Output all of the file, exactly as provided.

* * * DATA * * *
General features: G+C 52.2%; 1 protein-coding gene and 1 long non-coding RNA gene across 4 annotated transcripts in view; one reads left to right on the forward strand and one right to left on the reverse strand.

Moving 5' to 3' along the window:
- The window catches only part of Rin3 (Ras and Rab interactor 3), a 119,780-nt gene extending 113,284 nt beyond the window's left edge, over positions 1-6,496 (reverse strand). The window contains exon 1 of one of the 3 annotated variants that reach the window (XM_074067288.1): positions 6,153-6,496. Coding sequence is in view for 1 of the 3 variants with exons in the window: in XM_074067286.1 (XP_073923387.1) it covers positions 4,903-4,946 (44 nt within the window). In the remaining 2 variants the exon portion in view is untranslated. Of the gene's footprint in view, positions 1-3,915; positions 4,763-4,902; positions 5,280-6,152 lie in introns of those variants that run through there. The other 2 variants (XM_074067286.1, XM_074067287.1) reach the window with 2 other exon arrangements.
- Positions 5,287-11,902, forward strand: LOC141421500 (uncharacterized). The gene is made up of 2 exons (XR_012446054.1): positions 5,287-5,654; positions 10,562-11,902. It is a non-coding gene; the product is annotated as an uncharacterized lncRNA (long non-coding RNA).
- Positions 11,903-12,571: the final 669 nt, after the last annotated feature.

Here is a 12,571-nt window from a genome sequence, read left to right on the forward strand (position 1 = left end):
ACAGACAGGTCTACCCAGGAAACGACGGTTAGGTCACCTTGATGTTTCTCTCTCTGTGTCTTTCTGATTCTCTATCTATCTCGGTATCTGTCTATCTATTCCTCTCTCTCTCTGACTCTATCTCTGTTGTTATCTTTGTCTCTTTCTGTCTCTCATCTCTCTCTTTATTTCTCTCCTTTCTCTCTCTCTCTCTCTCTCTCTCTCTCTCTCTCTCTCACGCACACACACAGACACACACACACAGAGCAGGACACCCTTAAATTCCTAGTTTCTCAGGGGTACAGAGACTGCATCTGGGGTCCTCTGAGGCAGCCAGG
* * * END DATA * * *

General features: G+C 52.2%; 1 protein-coding gene and 1 long non-coding RNA gene across 4 annotated transcripts in view; one reads left to right on the forward strand and one right to left on the reverse strand.

Moving 5' to 3' along the window:
- The window catches only part of Rin3 (Ras and Rab interactor 3), a 119,780-nt gene extending 113,284 nt beyond the window's left edge, over positions 1-6,496 (reverse strand). The window contains exon 1 of one of the 3 annotated variants that reach the window (XM_074067288.1): positions 6,153-6,496. Coding sequence is in view for 1 of the 3 variants with exons in the window: in XM_074067286.1 (XP_073923387.1) it covers positions 4,903-4,946 (44 nt within the window). In the remaining 2 variants the exon portion in view is untranslated. Of the gene's footprint in view, positions 1-3,915; positions 4,763-4,902; positions 5,280-6,152 lie in introns of those variants that run through there. The other 2 variants (XM_074067286.1, XM_074067287.1) reach the window with 2 other exon arrangements.
- Positions 5,287-11,902, forward strand: LOC141421500 (uncharacterized). The gene is made up of 2 exons (XR_012446054.1): positions 5,287-5,654; positions 10,562-11,902. It is a non-coding gene; the product is annotated as an uncharacterized lncRNA (long non-coding RNA).
- Positions 11,903-12,571: the final 669 nt, after the last annotated feature.

Here is a 12,571-nt window from a genome sequence, read left to right on the forward strand (position 1 = left end):
ACAGACAGGTCTACCCAGGAAACGACGGTTAGGTCACCTTGATGTTTCTCTCTCTGTGTCTTTCTGATTCTCTATCTATCTCGGTATCTGTCTATCTATTCCTCTCTCTCTCTGACTCTATCTCTGTTGTTATCTTTGTCTCTTTCTGTCTCTCATCTCTCTCTTTATTTCTCTCCTTTCTCTCTCTCTCTCTCTCTCTCTCTCTCTCTCTCTCTCACGCACACACACAGACACACACACACAGAGCAGGACACCCTTAAATTCCTAGTTTCTCAGGGGTACAGAGACTGCATCTGGGGTCCTCTGAGGCAGCCAGG